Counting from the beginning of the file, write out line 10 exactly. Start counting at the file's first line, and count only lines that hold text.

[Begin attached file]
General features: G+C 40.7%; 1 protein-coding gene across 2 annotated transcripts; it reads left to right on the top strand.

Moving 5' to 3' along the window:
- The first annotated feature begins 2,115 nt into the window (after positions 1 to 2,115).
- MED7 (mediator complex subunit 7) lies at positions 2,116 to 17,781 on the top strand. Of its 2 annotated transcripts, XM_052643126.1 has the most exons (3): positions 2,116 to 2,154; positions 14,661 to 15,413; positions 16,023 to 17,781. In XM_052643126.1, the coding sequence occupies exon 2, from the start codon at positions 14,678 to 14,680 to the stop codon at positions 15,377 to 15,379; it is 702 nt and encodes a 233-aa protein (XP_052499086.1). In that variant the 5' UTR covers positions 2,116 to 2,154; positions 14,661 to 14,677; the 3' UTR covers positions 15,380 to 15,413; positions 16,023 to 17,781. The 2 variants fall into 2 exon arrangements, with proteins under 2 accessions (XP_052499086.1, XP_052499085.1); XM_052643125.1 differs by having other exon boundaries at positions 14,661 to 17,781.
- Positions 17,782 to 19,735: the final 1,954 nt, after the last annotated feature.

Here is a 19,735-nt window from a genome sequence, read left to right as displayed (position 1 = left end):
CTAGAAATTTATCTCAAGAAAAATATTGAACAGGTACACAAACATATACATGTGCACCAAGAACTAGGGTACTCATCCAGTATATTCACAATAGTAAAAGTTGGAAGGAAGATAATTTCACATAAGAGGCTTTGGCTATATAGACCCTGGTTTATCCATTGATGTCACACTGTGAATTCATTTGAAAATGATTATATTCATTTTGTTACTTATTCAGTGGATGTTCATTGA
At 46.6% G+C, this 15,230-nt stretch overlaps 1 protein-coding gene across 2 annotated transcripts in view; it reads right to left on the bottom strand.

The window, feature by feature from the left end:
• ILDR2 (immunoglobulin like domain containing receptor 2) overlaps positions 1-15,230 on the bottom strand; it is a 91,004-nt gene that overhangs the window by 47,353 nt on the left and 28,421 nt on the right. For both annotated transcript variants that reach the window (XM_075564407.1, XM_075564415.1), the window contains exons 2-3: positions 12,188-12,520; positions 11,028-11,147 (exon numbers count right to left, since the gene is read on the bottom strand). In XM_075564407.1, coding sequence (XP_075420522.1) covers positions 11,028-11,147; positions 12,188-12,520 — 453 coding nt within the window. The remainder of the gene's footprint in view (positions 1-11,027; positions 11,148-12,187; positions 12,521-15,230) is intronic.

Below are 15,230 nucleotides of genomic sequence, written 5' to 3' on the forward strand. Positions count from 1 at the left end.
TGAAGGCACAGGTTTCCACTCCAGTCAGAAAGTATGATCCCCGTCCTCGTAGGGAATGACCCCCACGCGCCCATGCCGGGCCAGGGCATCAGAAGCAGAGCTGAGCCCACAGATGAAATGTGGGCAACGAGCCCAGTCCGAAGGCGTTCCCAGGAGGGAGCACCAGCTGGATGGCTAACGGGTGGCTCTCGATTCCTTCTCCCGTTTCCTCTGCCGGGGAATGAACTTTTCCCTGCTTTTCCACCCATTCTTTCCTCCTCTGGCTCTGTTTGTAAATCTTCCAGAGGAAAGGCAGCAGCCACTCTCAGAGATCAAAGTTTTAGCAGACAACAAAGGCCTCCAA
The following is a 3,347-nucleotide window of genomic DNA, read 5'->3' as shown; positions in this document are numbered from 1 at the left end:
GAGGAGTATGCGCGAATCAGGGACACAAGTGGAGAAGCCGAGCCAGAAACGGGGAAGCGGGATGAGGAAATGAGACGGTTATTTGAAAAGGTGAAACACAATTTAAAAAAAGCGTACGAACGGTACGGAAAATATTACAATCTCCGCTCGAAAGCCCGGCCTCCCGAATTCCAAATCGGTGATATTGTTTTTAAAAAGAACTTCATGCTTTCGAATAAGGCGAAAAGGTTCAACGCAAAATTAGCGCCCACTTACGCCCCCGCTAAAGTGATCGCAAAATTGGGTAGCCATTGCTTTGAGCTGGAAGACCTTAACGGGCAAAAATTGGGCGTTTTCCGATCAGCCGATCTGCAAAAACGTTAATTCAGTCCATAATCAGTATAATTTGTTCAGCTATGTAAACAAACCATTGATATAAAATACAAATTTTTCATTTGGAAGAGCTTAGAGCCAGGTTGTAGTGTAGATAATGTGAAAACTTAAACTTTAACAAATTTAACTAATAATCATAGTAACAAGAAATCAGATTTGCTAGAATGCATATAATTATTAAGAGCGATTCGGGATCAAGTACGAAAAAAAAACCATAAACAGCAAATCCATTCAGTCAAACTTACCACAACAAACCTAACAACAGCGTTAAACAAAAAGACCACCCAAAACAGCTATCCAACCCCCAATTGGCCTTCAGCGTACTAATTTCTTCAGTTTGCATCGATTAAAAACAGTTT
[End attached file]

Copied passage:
• ILDR2 (immunoglobulin like domain containing receptor 2) overlaps positions 1-15,230 on the bottom strand; it is a 91,004-nt gene that overhangs the window by 47,353 nt on the left and 28,421 nt on the right. For both annotated transcript variants that reach the window (XM_075564407.1, XM_075564415.1), the window contains exons 2-3: positions 12,188-12,520; positions 11,028-11,147 (exon numbers count right to left, since the gene is read on the bottom strand). In XM_075564407.1, coding sequence (XP_075420522.1) covers positions 11,028-11,147; positions 12,188-12,520 — 453 coding nt within the window. The remainder of the gene's footprint in view (positions 1-11,027; positions 11,148-12,187; positions 12,521-15,230) is intronic.